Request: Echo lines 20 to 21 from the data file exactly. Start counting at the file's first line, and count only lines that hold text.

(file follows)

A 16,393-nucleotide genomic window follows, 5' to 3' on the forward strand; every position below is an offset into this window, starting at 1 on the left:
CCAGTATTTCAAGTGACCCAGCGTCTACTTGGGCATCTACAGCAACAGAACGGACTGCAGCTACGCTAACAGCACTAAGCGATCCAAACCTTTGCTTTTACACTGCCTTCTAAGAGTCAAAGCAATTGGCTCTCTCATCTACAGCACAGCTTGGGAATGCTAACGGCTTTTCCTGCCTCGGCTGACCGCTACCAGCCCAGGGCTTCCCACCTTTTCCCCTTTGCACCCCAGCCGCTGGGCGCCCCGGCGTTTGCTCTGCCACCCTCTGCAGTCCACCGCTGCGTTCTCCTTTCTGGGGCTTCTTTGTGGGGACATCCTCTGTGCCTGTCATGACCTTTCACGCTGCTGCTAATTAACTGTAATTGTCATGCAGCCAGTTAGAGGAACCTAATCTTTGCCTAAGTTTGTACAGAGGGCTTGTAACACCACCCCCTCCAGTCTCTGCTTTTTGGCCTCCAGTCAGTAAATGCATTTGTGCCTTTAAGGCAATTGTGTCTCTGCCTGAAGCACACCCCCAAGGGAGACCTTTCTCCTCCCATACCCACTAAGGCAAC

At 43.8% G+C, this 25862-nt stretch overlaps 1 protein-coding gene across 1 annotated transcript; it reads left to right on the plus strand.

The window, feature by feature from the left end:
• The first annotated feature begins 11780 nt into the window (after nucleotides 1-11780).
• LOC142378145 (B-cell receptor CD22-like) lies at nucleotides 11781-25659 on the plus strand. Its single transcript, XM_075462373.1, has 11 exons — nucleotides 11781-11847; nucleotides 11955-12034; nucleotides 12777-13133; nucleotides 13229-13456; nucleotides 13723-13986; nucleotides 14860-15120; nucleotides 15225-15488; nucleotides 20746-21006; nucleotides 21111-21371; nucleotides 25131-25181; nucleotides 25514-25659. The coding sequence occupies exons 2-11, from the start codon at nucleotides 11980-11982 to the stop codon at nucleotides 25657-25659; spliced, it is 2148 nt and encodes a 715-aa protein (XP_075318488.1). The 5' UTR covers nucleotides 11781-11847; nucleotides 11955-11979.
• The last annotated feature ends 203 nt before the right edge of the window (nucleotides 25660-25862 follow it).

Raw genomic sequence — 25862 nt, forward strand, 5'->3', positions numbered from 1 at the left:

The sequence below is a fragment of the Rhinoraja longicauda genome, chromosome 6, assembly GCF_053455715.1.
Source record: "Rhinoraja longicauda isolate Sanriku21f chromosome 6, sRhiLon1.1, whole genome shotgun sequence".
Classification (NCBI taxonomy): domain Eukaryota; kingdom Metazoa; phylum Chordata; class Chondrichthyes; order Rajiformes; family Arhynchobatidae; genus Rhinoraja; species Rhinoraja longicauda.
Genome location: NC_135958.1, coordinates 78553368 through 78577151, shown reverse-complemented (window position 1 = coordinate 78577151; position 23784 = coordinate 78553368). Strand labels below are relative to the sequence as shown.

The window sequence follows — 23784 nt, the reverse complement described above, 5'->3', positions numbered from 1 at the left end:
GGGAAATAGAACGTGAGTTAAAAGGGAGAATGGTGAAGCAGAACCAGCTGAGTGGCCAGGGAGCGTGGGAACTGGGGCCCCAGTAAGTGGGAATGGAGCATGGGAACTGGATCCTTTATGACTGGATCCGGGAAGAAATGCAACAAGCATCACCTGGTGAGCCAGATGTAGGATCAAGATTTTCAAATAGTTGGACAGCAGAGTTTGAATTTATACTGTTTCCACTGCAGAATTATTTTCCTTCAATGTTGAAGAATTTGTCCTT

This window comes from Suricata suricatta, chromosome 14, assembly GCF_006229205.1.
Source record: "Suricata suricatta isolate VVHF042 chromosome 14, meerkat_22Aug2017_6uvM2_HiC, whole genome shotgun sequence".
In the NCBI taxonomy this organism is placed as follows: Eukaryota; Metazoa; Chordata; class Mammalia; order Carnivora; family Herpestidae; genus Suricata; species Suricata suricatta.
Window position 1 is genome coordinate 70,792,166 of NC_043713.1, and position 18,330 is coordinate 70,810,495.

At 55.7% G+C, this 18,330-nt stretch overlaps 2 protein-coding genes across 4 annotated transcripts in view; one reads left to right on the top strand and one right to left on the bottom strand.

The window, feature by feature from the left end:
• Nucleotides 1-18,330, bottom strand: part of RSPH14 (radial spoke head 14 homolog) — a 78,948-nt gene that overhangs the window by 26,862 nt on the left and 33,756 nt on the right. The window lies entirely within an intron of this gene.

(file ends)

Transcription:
The window, feature by feature from the left end:
• Nucleotides 1-18,330, bottom strand: part of RSPH14 (radial spoke head 14 homolog) — a 78,948-nt gene that overhangs the window by 26,862 nt on the left and 33,756 nt on the right. The window lies entirely within an intron of this gene.